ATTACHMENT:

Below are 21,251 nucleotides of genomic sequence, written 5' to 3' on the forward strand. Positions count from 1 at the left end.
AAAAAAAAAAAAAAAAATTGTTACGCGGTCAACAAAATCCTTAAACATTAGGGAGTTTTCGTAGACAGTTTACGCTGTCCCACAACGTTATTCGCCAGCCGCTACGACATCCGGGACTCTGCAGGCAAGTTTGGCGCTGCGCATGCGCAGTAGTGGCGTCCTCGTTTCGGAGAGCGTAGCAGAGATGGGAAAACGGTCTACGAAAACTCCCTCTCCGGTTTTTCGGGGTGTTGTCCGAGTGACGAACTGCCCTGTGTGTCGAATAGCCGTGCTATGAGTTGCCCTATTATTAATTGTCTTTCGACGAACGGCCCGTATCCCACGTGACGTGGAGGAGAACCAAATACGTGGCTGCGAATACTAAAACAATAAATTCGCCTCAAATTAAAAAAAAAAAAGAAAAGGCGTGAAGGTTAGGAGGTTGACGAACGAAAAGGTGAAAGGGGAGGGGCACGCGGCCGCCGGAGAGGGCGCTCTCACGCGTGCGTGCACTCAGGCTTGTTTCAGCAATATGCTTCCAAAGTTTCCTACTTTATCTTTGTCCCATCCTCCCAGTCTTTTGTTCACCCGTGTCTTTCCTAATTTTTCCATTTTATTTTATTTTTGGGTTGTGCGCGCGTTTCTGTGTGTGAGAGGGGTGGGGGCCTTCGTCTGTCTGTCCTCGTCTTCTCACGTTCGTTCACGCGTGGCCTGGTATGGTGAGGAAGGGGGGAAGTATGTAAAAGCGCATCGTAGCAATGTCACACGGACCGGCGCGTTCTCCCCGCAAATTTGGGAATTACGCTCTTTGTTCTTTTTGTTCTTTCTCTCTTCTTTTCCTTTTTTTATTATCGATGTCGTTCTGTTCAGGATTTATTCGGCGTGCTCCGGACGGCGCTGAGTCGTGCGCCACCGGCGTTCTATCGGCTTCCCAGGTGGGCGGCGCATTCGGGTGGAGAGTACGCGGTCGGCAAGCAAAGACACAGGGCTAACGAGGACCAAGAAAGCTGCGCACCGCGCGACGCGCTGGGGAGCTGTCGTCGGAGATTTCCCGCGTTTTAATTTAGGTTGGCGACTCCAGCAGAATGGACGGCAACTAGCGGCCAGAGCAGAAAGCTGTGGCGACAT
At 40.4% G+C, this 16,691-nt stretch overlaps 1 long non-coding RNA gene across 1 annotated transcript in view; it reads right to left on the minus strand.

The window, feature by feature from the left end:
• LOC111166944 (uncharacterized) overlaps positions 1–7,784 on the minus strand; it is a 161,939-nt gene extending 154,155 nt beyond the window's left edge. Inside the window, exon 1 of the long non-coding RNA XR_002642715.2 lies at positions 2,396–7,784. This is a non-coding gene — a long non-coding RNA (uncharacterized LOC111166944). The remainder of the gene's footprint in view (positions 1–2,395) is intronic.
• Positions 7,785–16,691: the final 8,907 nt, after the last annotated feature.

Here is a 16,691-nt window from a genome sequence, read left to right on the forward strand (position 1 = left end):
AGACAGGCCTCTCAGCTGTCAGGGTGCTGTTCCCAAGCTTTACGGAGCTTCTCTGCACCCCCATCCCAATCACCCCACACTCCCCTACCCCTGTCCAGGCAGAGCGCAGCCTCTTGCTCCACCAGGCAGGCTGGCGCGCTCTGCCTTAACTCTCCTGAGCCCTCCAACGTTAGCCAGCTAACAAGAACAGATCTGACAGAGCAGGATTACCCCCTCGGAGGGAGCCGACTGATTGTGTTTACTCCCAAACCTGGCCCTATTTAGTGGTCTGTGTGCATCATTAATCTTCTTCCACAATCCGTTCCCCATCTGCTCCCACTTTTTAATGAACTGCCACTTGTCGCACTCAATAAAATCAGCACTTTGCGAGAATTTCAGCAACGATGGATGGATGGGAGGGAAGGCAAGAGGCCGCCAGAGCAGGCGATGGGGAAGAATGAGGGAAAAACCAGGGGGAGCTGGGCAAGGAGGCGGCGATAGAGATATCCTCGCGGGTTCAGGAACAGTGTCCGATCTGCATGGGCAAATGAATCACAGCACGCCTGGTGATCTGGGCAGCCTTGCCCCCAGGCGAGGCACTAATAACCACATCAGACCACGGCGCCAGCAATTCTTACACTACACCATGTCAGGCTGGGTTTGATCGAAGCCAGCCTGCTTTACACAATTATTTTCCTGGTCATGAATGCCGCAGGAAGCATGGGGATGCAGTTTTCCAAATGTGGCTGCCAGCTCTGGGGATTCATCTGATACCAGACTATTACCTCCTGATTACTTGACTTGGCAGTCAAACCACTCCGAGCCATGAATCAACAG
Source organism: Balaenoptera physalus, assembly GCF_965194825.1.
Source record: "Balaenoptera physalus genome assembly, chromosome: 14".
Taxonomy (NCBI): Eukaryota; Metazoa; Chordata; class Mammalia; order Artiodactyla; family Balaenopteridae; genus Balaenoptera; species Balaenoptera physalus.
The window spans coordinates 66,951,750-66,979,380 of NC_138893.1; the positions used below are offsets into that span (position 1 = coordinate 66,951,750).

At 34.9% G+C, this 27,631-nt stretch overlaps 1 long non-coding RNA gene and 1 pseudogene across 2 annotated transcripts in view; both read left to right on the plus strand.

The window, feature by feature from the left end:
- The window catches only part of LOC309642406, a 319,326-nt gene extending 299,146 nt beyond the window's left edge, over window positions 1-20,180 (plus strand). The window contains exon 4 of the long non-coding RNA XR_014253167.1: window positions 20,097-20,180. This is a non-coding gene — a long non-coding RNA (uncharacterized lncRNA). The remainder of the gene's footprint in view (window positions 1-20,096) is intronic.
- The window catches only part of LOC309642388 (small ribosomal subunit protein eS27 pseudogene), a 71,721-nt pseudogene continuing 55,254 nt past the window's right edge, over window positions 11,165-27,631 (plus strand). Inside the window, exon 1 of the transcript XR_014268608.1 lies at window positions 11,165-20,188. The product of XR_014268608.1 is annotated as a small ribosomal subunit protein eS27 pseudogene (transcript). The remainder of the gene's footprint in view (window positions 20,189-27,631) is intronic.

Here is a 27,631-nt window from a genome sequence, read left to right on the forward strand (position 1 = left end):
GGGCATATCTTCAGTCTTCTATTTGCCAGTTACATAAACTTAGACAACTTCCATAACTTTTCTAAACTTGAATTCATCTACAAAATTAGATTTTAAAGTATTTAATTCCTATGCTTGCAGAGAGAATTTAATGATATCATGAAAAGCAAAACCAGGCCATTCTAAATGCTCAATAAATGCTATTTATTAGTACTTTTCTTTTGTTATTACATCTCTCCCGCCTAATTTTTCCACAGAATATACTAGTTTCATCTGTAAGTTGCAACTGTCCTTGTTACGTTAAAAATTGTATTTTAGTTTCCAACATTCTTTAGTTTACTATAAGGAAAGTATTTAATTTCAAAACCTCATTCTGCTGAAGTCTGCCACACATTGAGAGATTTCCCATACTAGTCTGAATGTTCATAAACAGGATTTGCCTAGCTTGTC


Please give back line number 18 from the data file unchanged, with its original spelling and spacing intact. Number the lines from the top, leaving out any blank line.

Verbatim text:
GGGCATATCTTCAGTCTTCTATTTGCCAGTTACATAAACTTAGACAACTTCCATAACTTTTCTAAACTTGAATTCATCTACAAAATTAGATTTTAAAGTATTTAATTCCTATGCTTGCAGAGAGAATTTAATGATATCATGAAAAGCAAAACCAGGCCATTCTAAATGCTCAATAAATGCTATTTATTAGTACTTTTCTTTTGTTATTACATCTCTCCCGCCTAATTTTTCCACAGAATATACTAGTTTCATCTGTAAGTTGCAACTGTCCTTGTTACGTTAAAAATTGTATTTTAGTTTCCAACATTCTTTAGTTTACTATAAGGAAAGTATTTAATTTCAAAACCTCATTCTGCTGAAGTCTGCCACACATTGAGAGATTTCCCATACTAGTCTGAATGTTCATAAACAGGATTTGCCTAGCTTGTC